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Employees Would Trade Pay for Flexible Workplace

Ned Smith
Updated Aug 05, 2022

Flexibility is seen as a benefit for workers.

Do you offer flexible work options to your employees? If you do, you might be able to save some money, a new study suggests. Workers say they are willing to take a pay cut for workplace flexibility.

More than 2 in 5 (42 percent) working adults are willing to give up some percentage of their salary for more flexibility at work, according to an online survey of 1,071 working adults nationwide conducted on behalf of Mom Corps, a staffing firm.  The average cut they said they were willing to take was 6 percent.

Surprisingly, working men (12 percent) were twice as likely as working women (6 percent) to say they would be willing to give up more than 10 percent of their salary to receive more flexibility.

The 18-34 age group was up to three times more likely than other age groups to give up more than 10 percent of their salary, the survey found.

But it’s not just about the money. Flexible hours are also an effective recruiting carrot . The survey showed that flexible work options are significantly important to working professionals as a deciding factor when taking a job.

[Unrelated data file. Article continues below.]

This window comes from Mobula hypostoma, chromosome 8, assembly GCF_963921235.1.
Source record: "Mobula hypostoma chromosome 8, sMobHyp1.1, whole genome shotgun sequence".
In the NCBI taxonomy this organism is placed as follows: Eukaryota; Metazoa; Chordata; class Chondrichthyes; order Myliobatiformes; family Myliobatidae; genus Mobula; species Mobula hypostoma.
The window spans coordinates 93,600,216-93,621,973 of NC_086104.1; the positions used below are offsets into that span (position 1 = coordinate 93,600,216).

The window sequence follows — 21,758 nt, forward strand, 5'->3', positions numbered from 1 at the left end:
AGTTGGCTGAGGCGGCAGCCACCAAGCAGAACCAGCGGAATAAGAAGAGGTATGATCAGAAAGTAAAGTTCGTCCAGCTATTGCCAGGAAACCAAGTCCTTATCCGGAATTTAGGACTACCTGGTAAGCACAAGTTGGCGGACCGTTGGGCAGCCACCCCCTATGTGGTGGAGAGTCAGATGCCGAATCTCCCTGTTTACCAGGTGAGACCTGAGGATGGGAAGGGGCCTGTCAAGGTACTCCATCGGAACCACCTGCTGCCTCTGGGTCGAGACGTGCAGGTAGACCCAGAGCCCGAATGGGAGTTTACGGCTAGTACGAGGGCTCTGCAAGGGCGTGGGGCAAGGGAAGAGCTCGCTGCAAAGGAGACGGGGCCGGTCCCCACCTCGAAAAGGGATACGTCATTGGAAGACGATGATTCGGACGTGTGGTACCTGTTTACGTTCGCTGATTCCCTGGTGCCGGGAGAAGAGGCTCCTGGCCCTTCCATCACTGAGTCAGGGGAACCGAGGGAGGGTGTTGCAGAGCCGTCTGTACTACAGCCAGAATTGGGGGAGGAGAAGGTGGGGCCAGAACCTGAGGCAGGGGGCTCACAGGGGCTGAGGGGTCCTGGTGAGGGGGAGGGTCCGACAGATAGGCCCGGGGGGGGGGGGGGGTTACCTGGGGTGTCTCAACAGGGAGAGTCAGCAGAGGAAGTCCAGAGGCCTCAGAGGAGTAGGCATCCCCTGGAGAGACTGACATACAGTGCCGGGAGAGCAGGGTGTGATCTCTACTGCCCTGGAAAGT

More than 3 in 5 working adults (62 percent) agreed that flexibility is one of the most important factors they consider when looking for a new job or deciding what company to work for.

Workplace flexibility also helps retain workers once they’re onboard. Nearly 4 out of 5 working mothers (79 percent) and working fathers (77 percent) said they would stay with a company longer if it offered flexible work options.

“The fact that employees of all ages are willing to give up any percentage of their salary in exchange for more flexibility over their work schedule is significant, especially given the economic climate and record unemployment,” says Allison O’Kelly, founder/CEO of Mom Corps. “Corporate America no longer aligns with the way U.S. families conduct their daily lives. Participating in some form of flexible work option allows employees to have more work-life balance , and successful companies know this can yield a significant return on investment for them.”

Image Credit:

LanaStock / Getty Images

Ned Smith
Ned was senior writer at Sweeney Vesty, an international consulting firm, and was Vice President of communications for iQuest Analytics. Before that, he has been a web editor and managed the Internet and intranet sites for Citizens Communications. He began his journalism career as a police reporter with the Roanoke (Va.) Times, and was managing editor of American Way magazine and senior editor of Us. He was a Captain in the U.S. Air Force and held a masters in journalism from the University of Arizona.